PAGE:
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Notre Dame WR Corey Robinson Is Running For Student Body President

Corey Robinson has a pretty hectic schedule already. Notre Dame's junior wide receiver is both a full-time student and a player on one of the country's most-prestigious football teams. 

The schedule could be getting more hectic. 

Robinson, the son of NBA legend David Robinson, has announced that he's running for student government president. 

">@NDstudgov president—and keep playing football. Here's his plan to make it work:

— Mary Green (@MaryEGreen15)

.@CoreyRobinson13 will run for @NDstudgov president—and keep playing football. Here's his plan to make it work:

— Mary Green (@MaryEGreen15) January 26, 2016

">January 26, 2016

From the story:

Campaigning takes place from this Tuesday to election day, Feb. 10, and the University’s new student government president will commence his or her term April 1. Notre Dame’s spring practice kicks off March 16 and runs until the Blue-Gold Game on April 16.

“This spring, all of our practices are in the morning, so we practice from six in the morning until 10 a.m., and the rest of the day is free, and I have one class a day, no class on Fridays,” he said. “In the summer, same kind of thing — we only practice for two hours a day, and I’m going to be here every day, all day, so that’ll be easy as well. I’m only taking one class. “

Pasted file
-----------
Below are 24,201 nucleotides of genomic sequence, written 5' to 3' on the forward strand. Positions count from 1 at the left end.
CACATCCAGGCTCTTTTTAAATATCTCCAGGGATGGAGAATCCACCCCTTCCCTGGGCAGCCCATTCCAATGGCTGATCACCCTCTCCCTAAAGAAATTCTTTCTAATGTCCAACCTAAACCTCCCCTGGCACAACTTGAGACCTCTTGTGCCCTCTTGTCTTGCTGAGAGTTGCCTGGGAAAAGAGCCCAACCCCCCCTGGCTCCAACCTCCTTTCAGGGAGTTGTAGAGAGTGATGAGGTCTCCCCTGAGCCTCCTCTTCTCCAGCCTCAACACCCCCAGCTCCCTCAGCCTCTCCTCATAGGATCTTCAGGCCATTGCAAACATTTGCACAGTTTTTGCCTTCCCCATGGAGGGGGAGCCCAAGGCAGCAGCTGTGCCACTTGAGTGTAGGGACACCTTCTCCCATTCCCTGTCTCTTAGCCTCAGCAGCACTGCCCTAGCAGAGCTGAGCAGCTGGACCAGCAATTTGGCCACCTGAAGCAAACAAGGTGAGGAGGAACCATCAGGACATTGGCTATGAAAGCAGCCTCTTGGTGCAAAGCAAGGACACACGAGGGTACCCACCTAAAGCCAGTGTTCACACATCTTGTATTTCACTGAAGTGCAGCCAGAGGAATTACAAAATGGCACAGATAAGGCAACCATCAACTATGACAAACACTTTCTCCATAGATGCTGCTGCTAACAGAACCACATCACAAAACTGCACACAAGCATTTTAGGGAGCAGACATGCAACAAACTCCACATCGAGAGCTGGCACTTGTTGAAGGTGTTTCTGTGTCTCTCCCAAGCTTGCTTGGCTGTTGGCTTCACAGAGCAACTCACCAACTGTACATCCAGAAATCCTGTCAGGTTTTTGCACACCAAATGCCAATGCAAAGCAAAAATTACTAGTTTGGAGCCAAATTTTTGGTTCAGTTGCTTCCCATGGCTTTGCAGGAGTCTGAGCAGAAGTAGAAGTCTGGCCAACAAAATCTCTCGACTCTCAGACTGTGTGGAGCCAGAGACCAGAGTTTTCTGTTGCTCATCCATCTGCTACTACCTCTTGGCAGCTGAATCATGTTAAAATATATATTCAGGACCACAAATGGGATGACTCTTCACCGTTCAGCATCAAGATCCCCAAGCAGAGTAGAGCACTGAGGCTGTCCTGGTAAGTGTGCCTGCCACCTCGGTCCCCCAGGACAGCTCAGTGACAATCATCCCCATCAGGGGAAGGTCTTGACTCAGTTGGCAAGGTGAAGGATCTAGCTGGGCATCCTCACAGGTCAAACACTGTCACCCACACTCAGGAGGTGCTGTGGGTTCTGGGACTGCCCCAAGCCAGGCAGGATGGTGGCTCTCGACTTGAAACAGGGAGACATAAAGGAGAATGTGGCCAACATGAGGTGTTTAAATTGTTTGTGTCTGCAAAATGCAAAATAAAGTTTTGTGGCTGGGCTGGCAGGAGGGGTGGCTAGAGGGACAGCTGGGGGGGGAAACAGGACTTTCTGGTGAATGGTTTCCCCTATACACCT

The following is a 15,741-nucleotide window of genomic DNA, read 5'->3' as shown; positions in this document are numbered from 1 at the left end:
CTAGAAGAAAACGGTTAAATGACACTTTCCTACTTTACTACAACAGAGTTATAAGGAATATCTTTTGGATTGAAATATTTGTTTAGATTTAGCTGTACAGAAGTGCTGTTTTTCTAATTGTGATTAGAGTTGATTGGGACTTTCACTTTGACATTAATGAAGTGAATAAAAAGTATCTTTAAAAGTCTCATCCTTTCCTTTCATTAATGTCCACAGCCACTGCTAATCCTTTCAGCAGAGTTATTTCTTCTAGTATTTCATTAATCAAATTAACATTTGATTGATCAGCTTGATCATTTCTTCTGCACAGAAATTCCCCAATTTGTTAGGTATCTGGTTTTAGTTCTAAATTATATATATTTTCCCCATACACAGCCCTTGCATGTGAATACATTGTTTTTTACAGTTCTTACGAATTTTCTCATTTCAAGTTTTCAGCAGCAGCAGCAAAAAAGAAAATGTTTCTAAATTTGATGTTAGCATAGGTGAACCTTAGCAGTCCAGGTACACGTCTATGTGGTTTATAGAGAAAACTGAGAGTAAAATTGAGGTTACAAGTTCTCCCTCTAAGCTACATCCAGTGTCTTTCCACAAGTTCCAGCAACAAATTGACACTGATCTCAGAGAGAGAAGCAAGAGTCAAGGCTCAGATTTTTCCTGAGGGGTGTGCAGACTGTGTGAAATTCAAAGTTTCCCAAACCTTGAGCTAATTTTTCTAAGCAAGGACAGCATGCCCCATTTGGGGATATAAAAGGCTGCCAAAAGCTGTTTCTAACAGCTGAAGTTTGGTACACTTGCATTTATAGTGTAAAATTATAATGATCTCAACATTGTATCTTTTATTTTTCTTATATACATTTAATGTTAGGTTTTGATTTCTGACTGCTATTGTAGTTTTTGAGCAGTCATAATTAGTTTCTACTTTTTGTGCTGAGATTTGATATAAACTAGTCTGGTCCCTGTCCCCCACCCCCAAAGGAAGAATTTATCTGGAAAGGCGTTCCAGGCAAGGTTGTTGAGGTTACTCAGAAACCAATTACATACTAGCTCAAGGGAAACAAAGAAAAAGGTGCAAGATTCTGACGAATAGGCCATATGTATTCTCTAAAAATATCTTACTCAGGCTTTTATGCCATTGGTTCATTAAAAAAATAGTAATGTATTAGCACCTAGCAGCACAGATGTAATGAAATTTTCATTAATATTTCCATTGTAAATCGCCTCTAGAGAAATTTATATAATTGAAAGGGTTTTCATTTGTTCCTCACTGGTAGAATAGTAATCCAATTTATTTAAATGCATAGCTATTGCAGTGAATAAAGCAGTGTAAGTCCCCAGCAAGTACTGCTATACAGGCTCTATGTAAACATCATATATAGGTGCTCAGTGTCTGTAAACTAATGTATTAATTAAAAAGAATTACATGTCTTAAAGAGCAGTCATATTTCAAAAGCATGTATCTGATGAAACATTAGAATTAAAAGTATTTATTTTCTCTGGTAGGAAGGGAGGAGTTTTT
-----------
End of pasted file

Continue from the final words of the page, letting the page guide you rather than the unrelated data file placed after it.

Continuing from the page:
Once the Irish begin their 2016 season in August, Robinson said his schedule will change but would still allow him to fully work in student government.

“In the fall, we practice to 2:30 to 7, so anything between those hours, I can’t participate in, but the rest of the day, I’m free,” he said. “I’m going to have three or four classes … and the way my schedule works, only football and student body, so that way, I’ll be able to be fully invested in both, in those two aspects.”

Robinson isn't the only Notre Dame football player involved in the presidential race, either. 

Jerry Tillery, a freshman linebacker, will be the campaign manager for one of Robinson's opponents. 

It's nice to see two players on one of college football's best teams really emphasizing the student aspect of student-athlete. 

[The Observer]